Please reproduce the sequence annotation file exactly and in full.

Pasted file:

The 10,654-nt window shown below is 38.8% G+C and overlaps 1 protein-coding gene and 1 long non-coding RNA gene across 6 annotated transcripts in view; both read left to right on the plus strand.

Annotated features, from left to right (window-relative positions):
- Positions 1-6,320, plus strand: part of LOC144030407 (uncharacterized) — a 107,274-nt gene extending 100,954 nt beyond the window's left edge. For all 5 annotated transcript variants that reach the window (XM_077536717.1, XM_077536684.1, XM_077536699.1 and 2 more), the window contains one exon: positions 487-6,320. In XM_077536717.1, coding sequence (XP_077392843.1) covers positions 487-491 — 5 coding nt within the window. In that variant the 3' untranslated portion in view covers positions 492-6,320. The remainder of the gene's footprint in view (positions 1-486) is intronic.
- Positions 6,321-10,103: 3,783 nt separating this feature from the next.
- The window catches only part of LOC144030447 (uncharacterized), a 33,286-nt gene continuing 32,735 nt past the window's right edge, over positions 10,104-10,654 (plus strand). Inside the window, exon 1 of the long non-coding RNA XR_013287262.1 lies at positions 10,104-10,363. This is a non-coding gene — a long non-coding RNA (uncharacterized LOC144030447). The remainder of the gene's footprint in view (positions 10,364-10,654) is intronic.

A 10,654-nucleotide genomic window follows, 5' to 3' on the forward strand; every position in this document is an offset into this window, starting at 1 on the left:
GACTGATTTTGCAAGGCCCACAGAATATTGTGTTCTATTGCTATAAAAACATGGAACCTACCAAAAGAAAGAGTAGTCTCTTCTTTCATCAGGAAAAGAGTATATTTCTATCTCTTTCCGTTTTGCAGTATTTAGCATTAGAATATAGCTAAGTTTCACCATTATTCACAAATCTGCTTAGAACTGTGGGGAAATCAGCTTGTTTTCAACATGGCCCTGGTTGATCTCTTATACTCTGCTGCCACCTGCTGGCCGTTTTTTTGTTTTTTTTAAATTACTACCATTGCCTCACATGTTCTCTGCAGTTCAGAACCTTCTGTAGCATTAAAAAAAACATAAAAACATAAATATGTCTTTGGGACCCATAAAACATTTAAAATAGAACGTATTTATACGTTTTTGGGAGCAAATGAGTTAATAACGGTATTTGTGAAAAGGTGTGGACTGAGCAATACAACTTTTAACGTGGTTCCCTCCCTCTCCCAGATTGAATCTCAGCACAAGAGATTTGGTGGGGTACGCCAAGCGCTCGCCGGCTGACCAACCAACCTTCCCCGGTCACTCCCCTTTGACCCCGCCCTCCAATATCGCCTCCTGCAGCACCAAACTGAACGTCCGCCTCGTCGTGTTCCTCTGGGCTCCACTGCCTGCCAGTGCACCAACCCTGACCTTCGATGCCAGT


The 10,654-nt window shown below is 38.8% G+C and overlaps 1 protein-coding gene and 1 long non-coding RNA gene across 6 annotated transcripts in view; both read left to right on the plus strand.

Annotated features, from left to right (window-relative positions):
- Positions 1-6,320, plus strand: part of LOC144030407 (uncharacterized) — a 107,274-nt gene extending 100,954 nt beyond the window's left edge. For all 5 annotated transcript variants that reach the window (XM_077536717.1, XM_077536684.1, XM_077536699.1 and 2 more), the window contains one exon: positions 487-6,320. In XM_077536717.1, coding sequence (XP_077392843.1) covers positions 487-491 — 5 coding nt within the window. In that variant the 3' untranslated portion in view covers positions 492-6,320. The remainder of the gene's footprint in view (positions 1-486) is intronic.
- Positions 6,321-10,103: 3,783 nt separating this feature from the next.
- The window catches only part of LOC144030447 (uncharacterized), a 33,286-nt gene continuing 32,735 nt past the window's right edge, over positions 10,104-10,654 (plus strand). Inside the window, exon 1 of the long non-coding RNA XR_013287262.1 lies at positions 10,104-10,363. This is a non-coding gene — a long non-coding RNA (uncharacterized LOC144030447). The remainder of the gene's footprint in view (positions 10,364-10,654) is intronic.

A 10,654-nucleotide genomic window follows, 5' to 3' on the forward strand; every position in this document is an offset into this window, starting at 1 on the left:
GACTGATTTTGCAAGGCCCACAGAATATTGTGTTCTATTGCTATAAAAACATGGAACCTACCAAAAGAAAGAGTAGTCTCTTCTTTCATCAGGAAAAGAGTATATTTCTATCTCTTTCCGTTTTGCAGTATTTAGCATTAGAATATAGCTAAGTTTCACCATTATTCACAAATCTGCTTAGAACTGTGGGGAAATCAGCTTGTTTTCAACATGGCCCTGGTTGATCTCTTATACTCTGCTGCCACCTGCTGGCCGTTTTTTTGTTTTTTTTAAATTACTACCATTGCCTCACATGTTCTCTGCAGTTCAGAACCTTCTGTAGCATTAAAAAAAACATAAAAACATAAATATGTCTTTGGGACCCATAAAACATTTAAAATAGAACGTATTTATACGTTTTTGGGAGCAAATGAGTTAATAACGGTATTTGTGAAAAGGTGTGGACTGAGCAATACAACTTTTAACGTGGTTCCCTCCCTCTCCCAGATTGAATCTCAGCACAAGAGATTTGGTGGGGTACGCCAAGCGCTCGCCGGCTGACCAACCAACCTTCCCCGGTCACTCCCCTTTGACCCCGCCCTCCAATATCGCCTCCTGCAGCACCAAACTGAACGTCCGCCTCGTCGTGTTCCTCTGGGCTCCACTGCCTGCCAGTGCACCAACCCTGACCTTCGATGCCAGT